The internal components were otherwise nothing to write home about. They seemed pretty bog standard for a normal gearbox, and while nothing felt off about them, nothing felt particularly worthy of praise either. We would like to note the discoloration of the gearset in our model. While it is not actually rusted, the color does make it appear that way, which can cause concern for newer players or technicians rushing to open their first rifle. It certainly gave us pause at first before a closer inspection. Everything here seemed fine, but that's all it really was, the minimum of acceptable.
Our specific model of Army Armament AUG clocked in at a blazing 410 FPS. This was unexpected from such an inexpensive gun, and honestly a misstep on Army Armament's part. While it does contain a quick change spring that can be accessed without removing the gearbox, guns should honestly come ready for American 400 FPS standard, and companies should not rely on you either changing the spring out immediately, or plinking at home until it is safe to play with at your local field.
Range and accuracy were also mediocre. We were only able to squeeze out about 160 feet of range out of our model. This could have been a lemon, but we have to review based on what we've got. Switching to heavier bb's helped out, but we were never able to fully eclipse the 200 foot sign, and there are guns on the market at half the price of this one that can blow it's performance out of the water. To the AUG's credit, it flies very straight the whole way, with minimum deviation, but if you can't actually reach your target that level of accuracy is wasted.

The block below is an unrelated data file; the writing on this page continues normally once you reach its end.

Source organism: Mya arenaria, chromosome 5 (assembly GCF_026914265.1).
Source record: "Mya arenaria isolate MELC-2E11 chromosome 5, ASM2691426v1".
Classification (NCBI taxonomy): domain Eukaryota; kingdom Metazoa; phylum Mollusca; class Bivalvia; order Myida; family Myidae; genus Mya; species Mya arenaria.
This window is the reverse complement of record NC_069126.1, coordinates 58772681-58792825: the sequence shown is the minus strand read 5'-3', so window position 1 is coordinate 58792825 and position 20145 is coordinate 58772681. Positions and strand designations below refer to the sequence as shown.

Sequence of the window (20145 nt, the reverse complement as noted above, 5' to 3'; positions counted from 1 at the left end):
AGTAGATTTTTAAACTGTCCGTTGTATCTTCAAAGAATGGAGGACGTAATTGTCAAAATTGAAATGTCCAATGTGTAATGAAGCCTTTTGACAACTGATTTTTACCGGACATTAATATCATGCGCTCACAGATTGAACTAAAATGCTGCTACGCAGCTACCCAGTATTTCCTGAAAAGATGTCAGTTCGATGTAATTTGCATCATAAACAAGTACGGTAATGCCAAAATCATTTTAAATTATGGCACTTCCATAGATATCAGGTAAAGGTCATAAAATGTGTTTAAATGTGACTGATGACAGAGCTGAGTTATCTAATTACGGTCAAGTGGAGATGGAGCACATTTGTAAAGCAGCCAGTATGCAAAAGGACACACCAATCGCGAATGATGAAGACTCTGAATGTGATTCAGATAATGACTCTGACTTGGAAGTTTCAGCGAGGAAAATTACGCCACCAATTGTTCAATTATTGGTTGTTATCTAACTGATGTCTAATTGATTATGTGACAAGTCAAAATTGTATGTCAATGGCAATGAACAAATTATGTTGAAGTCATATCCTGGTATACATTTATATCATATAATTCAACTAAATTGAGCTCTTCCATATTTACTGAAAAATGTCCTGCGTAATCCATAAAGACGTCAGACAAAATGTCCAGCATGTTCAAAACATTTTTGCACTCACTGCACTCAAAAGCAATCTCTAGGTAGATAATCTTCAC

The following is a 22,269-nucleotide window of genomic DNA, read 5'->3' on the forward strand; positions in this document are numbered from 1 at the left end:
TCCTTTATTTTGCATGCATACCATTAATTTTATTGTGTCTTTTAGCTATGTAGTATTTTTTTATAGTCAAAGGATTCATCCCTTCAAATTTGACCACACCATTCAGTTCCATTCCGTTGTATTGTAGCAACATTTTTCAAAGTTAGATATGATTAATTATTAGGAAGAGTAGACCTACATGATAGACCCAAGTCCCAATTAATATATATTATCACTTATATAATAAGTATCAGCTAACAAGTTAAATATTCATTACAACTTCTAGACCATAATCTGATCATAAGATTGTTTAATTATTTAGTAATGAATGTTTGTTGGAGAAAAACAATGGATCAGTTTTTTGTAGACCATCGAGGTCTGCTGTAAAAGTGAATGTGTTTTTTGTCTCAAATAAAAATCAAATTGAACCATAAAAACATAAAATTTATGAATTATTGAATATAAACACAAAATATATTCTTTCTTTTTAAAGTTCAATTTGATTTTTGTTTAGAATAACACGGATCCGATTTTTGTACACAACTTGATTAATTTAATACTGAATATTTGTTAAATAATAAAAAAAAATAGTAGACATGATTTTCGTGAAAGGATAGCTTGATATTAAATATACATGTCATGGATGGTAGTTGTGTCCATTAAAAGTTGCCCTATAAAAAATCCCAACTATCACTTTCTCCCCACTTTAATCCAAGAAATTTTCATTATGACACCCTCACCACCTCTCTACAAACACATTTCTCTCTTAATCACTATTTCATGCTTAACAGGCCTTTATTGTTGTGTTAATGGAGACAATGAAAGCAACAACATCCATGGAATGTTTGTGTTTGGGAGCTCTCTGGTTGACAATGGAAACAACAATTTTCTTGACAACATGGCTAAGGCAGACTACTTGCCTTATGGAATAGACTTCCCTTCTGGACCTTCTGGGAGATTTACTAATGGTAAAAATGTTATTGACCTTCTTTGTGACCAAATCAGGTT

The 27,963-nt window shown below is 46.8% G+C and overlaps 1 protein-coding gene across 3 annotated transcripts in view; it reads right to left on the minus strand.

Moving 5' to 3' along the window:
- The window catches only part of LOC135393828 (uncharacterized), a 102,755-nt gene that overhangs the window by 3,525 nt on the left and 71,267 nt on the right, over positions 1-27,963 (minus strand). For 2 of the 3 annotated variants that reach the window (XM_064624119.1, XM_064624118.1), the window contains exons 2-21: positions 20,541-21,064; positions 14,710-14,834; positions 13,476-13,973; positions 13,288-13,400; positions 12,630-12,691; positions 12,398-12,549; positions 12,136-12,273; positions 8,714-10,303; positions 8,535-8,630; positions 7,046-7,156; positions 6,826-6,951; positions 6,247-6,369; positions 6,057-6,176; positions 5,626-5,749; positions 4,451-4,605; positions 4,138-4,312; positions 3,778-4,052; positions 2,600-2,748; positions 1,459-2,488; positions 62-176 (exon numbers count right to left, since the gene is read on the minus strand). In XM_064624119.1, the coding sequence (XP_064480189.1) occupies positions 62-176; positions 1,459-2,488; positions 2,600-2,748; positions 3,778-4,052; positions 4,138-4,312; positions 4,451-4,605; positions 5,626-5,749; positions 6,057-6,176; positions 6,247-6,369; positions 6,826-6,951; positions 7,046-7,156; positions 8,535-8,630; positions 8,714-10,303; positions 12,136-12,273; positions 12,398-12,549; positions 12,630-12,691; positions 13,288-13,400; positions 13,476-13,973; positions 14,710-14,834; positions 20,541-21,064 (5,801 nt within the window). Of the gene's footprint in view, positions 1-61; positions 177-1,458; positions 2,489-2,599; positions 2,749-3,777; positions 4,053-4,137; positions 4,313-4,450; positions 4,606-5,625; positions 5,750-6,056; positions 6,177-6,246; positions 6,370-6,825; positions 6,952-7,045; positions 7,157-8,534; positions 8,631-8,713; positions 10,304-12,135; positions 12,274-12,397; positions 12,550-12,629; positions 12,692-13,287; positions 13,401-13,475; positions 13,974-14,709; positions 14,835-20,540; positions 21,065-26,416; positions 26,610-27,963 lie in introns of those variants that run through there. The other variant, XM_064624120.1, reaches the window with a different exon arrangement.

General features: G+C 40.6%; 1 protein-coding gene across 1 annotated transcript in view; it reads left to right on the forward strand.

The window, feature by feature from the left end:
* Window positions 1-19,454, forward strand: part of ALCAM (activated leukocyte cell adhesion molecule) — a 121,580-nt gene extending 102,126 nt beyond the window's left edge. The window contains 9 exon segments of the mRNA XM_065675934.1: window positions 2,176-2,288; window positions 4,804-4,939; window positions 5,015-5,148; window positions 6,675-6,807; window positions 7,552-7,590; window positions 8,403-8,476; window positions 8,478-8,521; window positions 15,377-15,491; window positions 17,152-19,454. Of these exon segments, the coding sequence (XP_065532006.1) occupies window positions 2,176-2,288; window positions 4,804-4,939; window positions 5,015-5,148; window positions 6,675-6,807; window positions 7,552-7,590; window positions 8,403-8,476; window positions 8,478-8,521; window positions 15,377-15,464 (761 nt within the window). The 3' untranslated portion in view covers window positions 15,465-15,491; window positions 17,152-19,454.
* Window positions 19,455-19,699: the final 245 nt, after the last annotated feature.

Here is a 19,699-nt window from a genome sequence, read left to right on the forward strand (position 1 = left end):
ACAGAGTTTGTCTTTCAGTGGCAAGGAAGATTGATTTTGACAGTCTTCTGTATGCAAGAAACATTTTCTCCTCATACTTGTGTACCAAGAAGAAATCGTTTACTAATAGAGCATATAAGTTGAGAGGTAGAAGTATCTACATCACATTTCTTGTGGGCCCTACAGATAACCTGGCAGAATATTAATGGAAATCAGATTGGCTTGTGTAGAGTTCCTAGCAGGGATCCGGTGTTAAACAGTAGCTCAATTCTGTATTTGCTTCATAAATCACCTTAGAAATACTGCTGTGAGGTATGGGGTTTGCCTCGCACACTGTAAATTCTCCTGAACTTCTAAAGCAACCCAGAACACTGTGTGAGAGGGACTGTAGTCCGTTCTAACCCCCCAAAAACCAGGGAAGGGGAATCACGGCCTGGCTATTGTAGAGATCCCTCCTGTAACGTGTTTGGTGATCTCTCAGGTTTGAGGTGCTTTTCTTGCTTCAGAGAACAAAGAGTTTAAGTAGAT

The gearbox purrs like a kitten however, so credit to Army Armament for building and shimming the box inside fairly well. It ran smooth, FPS was consistent without much deviation, it just lacked in the barrel and hop up department. We also ran into enjoyment issues because of the weight and ergonomics. No grip or sight combination we tried ever made this gun feel "fun" to shoot. As a reviewer who owns another model of AUG that does not have the problems this one does, as well as a few other bullpup replicas, it's not for a distaste for the platform, but of this specific unit.
The Army Armament AUG A3 is listed on Airsoft GI for $180, with a sale price of $162 at the time of publishing. That's pretty low for a gun with metal components, a well built gearbox, and average performance. Even with all of the hang-ups we had on this rifle, is it worth your money?
In fact, in it's stead, we'd like to recommend that you take a look at any of Army Armaments other AUG models. When we chose this one for review, we tested a few of the other options, and their ergonomics and weight do not suffer like this model does. Performance is similar across the board, and at such a low price, it's easy to justify building a cool blaster out of the base model AUG's Army Armament carries. We just can't get around doing that to a gun that is so front heavy it sucks the fun out of your shooting experience.
If You'd like to check out the AUG rifles we do recommend: Click HERE.